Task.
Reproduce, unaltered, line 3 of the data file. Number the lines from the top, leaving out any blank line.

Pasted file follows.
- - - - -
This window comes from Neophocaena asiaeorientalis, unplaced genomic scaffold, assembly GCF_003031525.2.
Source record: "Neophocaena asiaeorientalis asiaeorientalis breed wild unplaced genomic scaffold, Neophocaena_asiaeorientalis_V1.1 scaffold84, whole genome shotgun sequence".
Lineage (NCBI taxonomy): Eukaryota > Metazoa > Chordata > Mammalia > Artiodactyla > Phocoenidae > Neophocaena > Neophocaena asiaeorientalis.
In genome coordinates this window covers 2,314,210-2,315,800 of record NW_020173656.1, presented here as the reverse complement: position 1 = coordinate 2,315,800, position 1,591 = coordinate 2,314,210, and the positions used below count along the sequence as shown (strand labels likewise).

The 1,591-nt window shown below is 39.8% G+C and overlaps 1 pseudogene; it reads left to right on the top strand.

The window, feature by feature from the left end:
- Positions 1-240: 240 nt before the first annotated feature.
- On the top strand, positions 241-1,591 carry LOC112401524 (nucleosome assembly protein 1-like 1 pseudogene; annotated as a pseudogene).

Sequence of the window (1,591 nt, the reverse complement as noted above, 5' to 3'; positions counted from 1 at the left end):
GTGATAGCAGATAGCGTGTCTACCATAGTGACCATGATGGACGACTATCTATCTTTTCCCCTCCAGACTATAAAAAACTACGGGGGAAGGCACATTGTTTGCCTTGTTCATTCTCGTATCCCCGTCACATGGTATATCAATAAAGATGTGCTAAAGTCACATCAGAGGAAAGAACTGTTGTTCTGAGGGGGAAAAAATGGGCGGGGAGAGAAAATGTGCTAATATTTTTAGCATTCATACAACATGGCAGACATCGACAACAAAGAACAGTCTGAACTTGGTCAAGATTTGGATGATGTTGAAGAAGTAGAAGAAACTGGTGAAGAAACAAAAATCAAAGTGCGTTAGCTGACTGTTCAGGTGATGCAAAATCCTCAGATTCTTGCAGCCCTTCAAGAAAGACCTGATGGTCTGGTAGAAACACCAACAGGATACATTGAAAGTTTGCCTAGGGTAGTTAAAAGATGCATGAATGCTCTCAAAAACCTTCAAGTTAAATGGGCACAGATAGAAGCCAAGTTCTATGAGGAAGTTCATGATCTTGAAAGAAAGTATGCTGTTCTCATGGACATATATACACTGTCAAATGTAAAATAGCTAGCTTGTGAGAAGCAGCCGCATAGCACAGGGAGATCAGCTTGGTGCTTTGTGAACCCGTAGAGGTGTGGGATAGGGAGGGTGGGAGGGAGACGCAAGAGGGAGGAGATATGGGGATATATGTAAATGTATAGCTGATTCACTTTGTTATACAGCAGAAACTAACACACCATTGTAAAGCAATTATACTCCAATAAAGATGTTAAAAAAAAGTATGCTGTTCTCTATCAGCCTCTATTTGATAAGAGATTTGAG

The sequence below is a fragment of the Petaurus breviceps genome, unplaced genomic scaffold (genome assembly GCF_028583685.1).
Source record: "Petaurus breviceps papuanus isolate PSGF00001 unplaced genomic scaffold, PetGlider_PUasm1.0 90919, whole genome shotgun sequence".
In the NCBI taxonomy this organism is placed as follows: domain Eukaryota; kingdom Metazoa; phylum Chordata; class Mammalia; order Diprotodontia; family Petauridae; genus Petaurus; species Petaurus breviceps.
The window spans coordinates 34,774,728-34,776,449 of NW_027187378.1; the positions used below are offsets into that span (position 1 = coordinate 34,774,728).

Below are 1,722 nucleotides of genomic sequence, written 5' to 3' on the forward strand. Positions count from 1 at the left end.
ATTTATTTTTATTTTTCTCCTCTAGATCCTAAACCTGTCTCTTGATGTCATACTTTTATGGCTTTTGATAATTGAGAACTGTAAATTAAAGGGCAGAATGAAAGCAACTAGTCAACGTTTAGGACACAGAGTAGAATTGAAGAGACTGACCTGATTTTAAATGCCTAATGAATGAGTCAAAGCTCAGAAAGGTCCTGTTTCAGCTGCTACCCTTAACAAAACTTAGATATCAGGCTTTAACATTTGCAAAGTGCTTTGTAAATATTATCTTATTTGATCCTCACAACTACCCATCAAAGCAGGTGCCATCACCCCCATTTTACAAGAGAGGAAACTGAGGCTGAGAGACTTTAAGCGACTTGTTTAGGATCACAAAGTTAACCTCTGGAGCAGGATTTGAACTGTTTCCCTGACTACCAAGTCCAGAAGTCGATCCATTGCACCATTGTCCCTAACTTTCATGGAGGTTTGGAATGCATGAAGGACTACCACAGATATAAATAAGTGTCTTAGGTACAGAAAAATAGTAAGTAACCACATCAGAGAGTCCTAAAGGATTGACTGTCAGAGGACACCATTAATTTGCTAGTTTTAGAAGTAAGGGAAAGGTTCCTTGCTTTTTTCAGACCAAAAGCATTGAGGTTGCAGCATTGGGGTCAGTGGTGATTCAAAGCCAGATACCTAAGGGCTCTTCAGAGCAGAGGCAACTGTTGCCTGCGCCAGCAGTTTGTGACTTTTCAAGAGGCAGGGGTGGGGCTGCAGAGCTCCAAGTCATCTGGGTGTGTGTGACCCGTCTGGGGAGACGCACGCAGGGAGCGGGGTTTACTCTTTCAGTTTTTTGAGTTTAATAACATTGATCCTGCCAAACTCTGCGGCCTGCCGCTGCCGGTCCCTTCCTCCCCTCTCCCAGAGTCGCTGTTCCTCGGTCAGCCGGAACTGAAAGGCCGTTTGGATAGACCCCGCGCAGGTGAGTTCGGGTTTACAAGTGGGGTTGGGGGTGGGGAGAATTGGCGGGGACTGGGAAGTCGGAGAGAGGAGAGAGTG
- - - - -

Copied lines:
Lineage (NCBI taxonomy): Eukaryota > Metazoa > Chordata > Mammalia > Artiodactyla > Phocoenidae > Neophocaena > Neophocaena asiaeorientalis.